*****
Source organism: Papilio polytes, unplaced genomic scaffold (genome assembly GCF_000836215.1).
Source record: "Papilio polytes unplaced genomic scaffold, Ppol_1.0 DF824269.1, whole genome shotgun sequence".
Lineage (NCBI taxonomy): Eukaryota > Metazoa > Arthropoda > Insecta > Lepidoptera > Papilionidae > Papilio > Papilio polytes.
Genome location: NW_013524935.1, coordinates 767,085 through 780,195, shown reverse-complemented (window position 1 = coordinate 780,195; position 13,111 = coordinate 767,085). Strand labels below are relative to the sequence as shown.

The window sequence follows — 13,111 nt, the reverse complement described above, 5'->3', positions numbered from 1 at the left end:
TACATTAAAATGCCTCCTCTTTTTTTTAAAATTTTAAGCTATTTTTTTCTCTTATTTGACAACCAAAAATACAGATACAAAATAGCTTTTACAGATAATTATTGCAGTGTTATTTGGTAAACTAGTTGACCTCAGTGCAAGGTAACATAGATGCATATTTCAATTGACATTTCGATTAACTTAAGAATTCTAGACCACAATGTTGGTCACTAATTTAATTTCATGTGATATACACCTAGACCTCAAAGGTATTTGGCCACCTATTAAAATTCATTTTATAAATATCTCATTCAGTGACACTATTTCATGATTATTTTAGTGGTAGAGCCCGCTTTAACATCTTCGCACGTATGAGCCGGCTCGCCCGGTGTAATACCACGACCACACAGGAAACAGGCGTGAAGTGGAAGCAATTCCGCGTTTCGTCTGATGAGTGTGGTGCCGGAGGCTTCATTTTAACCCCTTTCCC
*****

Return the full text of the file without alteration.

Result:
Source organism: Papilio polytes, unplaced genomic scaffold (genome assembly GCF_000836215.1).
Source record: "Papilio polytes unplaced genomic scaffold, Ppol_1.0 DF824269.1, whole genome shotgun sequence".
Lineage (NCBI taxonomy): Eukaryota > Metazoa > Arthropoda > Insecta > Lepidoptera > Papilionidae > Papilio > Papilio polytes.
Genome location: NW_013524935.1, coordinates 767,085 through 780,195, shown reverse-complemented (window position 1 = coordinate 780,195; position 13,111 = coordinate 767,085). Strand labels below are relative to the sequence as shown.

The window sequence follows — 13,111 nt, the reverse complement described above, 5'->3', positions numbered from 1 at the left end:
TACATTAAAATGCCTCCTCTTTTTTTTAAAATTTTAAGCTATTTTTTTCTCTTATTTGACAACCAAAAATACAGATACAAAATAGCTTTTACAGATAATTATTGCAGTGTTATTTGGTAAACTAGTTGACCTCAGTGCAAGGTAACATAGATGCATATTTCAATTGACATTTCGATTAACTTAAGAATTCTAGACCACAATGTTGGTCACTAATTTAATTTCATGTGATATACACCTAGACCTCAAAGGTATTTGGCCACCTATTAAAATTCATTTTATAAATATCTCATTCAGTGACACTATTTCATGATTATTTTAGTGGTAGAGCCCGCTTTAACATCTTCGCACGTATGAGCCGGCTCGCCCGGTGTAATACCACGACCACACAGGAAACAGGCGTGAAGTGGAAGCAATTCCGCGTTTCGTCTGATGAGTGTGGTGCCGGAGGCTTCATTTTAACCCCTTTCCC